Editorial: Finland's demographic development is very worrying

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Now we need a return to population policy, writes Iltaleh's Mika Koskinen.

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A newborn baby drinks milk from a baby bottle. Archive photo from 2013. Jenni Gä[email protected] Today at 15:25

The record low birth rate is news that should ring alarm bells in Finnish society.

Statistics Finland reported on Thursday that 22,180 children were born in Finland in the first half of the year, which is 2,453 fewer than in 2021. The number of births in January-June was the lowest in the history of measurements that began in 1900.

The latest from the box the figures did not come. The birth rate began to decline already in January, and the decline has continued every month since then.

Before that, two years of growth were experienced. There has been talk of a corona boom in birth rates. Demographers are still pondering how much of the growth can be directly attributed to the crown, but its significance was great. Corona, with all its restrictions, meant a big life change for many families, which favored the purchase of children.

Children are often talked about as future taxpayers. Someone may consider this kind of speech tasteless, but the cold fact is that Finland cannot be a flourishing society if the people here just get older and the population eventually declines. According to Statistics Finland's latest (2021) population forecast, Finland's population growth will turn to decline in 2034. Based on Thursday's figures, the turn will happen much earlier.

A low birth rate is poison for the population structure. It is difficult to achieve economic growth when the working-age population is decreasing. The slowdown in economic growth, on the other hand, reduces tax revenues and thus weakens the funding of the welfare state at the same time as the swelling elderly population increases the need for social security services.

The equation is rough. That is why you would think that the latest figures from Statistics Finland would have caused our country's leading politicians to express their concern about Finland's population development and, above all, how this major social problem should be solved.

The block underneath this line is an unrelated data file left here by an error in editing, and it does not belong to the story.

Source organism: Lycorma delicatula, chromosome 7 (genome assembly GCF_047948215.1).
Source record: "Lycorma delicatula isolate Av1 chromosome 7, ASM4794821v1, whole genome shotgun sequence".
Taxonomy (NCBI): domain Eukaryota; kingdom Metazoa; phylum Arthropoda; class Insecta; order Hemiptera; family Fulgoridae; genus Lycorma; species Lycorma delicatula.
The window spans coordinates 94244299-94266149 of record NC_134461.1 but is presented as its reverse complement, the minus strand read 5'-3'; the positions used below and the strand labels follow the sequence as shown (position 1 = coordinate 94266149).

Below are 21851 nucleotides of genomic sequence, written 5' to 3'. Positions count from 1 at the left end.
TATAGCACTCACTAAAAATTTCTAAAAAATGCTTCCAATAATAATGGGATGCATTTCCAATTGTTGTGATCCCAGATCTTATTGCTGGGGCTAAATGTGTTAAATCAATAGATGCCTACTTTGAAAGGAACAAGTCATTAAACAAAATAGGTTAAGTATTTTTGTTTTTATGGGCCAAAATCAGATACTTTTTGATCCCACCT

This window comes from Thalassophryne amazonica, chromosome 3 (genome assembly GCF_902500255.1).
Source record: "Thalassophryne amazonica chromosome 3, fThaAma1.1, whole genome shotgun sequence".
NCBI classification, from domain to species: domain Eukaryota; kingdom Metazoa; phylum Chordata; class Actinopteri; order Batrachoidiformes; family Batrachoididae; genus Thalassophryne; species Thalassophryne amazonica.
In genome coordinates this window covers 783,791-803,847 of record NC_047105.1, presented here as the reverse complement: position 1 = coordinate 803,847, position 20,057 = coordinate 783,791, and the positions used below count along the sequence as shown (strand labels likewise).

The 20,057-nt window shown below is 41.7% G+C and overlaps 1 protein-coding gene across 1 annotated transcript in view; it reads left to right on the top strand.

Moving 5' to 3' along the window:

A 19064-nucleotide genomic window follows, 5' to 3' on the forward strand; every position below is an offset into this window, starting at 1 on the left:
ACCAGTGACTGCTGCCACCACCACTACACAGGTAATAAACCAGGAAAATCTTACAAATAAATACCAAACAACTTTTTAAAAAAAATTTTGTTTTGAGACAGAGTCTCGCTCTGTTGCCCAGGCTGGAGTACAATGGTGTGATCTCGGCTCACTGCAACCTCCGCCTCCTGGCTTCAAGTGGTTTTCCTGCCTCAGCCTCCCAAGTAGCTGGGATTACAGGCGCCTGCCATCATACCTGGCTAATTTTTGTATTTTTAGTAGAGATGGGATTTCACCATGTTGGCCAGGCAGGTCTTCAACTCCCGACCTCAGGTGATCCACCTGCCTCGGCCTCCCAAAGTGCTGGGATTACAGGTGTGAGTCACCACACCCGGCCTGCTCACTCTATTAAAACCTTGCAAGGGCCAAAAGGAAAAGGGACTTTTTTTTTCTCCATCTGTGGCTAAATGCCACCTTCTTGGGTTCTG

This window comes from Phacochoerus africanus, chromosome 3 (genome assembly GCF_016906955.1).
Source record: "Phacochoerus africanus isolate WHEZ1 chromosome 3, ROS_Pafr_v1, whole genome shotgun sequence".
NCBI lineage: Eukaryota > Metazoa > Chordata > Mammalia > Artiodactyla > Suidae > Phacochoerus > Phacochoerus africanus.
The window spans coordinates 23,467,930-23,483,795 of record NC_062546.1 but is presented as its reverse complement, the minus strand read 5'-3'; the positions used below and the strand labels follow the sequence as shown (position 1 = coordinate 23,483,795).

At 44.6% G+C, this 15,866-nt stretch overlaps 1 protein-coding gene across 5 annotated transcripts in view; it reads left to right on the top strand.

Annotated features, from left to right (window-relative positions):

It is illustrative that the Minister of Family and Basic Services Aki Lindén (sd) did not react to the news in any way. Instead, many economists and social scientists expressed their justifiable concerns.

Finland's population was 5,552,550 at the end of June. The population grew by a paltry 4,309 people in the first half of the year. Population growth was sustained by immigration from abroad. This has been the case for many years.

It is clear that Finland needs more immigrants. However, immigration is not a solution if those who come here do not get a job and return home, as is too often the case when it comes to humanitarian immigration. Bad immigration only weakens Finland's dependency ratio even more.

What Finland needs above all now is a decent population policy. Population policy is defined as efforts and measures aimed at influencing birth rates, mortality rates, marriage rates and migration in such a way that population growth is desirable from the point of view of society's development.

Vaestöliitto, concerned about the decline in birth rates, would have liked Antti Rinteen's (sd) government would have boldly prepared a population policy program. Väestöliitto's research professor Anna Rotkirch recently said in an interview with Talouselämä magazine that the issue was discussed strongly in the 2019 government negotiations, but it did not work for the government.

I hope it will work for the next government.< /p>

The exhortations and teasing have not made people increase, instead, concrete support measures have, as chief actuary Miina Keski-Petäjä from Statistics Finland wrote in June.

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